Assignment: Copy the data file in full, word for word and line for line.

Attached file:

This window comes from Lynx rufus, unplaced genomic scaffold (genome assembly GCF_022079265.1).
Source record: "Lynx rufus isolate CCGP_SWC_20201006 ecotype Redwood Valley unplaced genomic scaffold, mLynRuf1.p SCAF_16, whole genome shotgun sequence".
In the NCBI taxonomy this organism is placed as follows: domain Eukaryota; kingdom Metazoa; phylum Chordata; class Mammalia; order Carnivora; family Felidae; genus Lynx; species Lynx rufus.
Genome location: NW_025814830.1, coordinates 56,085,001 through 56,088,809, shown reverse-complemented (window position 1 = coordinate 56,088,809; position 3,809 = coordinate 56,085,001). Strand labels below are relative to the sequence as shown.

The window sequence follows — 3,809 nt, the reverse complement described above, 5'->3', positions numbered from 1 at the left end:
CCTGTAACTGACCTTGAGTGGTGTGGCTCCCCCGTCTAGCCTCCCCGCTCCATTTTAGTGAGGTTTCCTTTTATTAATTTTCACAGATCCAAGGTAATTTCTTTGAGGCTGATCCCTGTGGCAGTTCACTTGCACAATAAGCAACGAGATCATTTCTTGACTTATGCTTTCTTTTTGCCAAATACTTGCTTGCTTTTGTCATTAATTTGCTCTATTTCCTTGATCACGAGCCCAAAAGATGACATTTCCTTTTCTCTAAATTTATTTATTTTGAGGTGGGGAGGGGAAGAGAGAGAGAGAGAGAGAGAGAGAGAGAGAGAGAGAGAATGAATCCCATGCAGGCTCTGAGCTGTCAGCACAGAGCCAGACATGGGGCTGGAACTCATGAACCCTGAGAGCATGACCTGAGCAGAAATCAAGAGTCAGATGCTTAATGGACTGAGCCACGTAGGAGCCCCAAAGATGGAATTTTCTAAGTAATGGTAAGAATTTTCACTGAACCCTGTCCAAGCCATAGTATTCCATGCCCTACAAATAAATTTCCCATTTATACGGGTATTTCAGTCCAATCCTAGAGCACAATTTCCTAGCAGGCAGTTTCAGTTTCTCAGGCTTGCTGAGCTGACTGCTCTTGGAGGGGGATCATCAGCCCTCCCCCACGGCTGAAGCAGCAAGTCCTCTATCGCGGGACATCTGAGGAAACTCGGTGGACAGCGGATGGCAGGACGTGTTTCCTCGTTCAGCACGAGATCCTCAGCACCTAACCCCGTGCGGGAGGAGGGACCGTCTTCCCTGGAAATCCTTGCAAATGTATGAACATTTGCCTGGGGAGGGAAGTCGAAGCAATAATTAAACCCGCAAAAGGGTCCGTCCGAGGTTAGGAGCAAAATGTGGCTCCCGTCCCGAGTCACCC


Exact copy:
This window comes from Lynx rufus, unplaced genomic scaffold (genome assembly GCF_022079265.1).
Source record: "Lynx rufus isolate CCGP_SWC_20201006 ecotype Redwood Valley unplaced genomic scaffold, mLynRuf1.p SCAF_16, whole genome shotgun sequence".
In the NCBI taxonomy this organism is placed as follows: domain Eukaryota; kingdom Metazoa; phylum Chordata; class Mammalia; order Carnivora; family Felidae; genus Lynx; species Lynx rufus.
Genome location: NW_025814830.1, coordinates 56,085,001 through 56,088,809, shown reverse-complemented (window position 1 = coordinate 56,088,809; position 3,809 = coordinate 56,085,001). Strand labels below are relative to the sequence as shown.

The window sequence follows — 3,809 nt, the reverse complement described above, 5'->3', positions numbered from 1 at the left end:
CCTGTAACTGACCTTGAGTGGTGTGGCTCCCCCGTCTAGCCTCCCCGCTCCATTTTAGTGAGGTTTCCTTTTATTAATTTTCACAGATCCAAGGTAATTTCTTTGAGGCTGATCCCTGTGGCAGTTCACTTGCACAATAAGCAACGAGATCATTTCTTGACTTATGCTTTCTTTTTGCCAAATACTTGCTTGCTTTTGTCATTAATTTGCTCTATTTCCTTGATCACGAGCCCAAAAGATGACATTTCCTTTTCTCTAAATTTATTTATTTTGAGGTGGGGAGGGGAAGAGAGAGAGAGAGAGAGAGAGAGAGAGAGAGAGAGAGAATGAATCCCATGCAGGCTCTGAGCTGTCAGCACAGAGCCAGACATGGGGCTGGAACTCATGAACCCTGAGAGCATGACCTGAGCAGAAATCAAGAGTCAGATGCTTAATGGACTGAGCCACGTAGGAGCCCCAAAGATGGAATTTTCTAAGTAATGGTAAGAATTTTCACTGAACCCTGTCCAAGCCATAGTATTCCATGCCCTACAAATAAATTTCCCATTTATACGGGTATTTCAGTCCAATCCTAGAGCACAATTTCCTAGCAGGCAGTTTCAGTTTCTCAGGCTTGCTGAGCTGACTGCTCTTGGAGGGGGATCATCAGCCCTCCCCCACGGCTGAAGCAGCAAGTCCTCTATCGCGGGACATCTGAGGAAACTCGGTGGACAGCGGATGGCAGGACGTGTTTCCTCGTTCAGCACGAGATCCTCAGCACCTAACCCCGTGCGGGAGGAGGGACCGTCTTCCCTGGAAATCCTTGCAAATGTATGAACATTTGCCTGGGGAGGGAAGTCGAAGCAATAATTAAACCCGCAAAAGGGTCCGTCCGAGGTTAGGAGCAAAATGTGGCTCCCGTCCCGAGTCACCC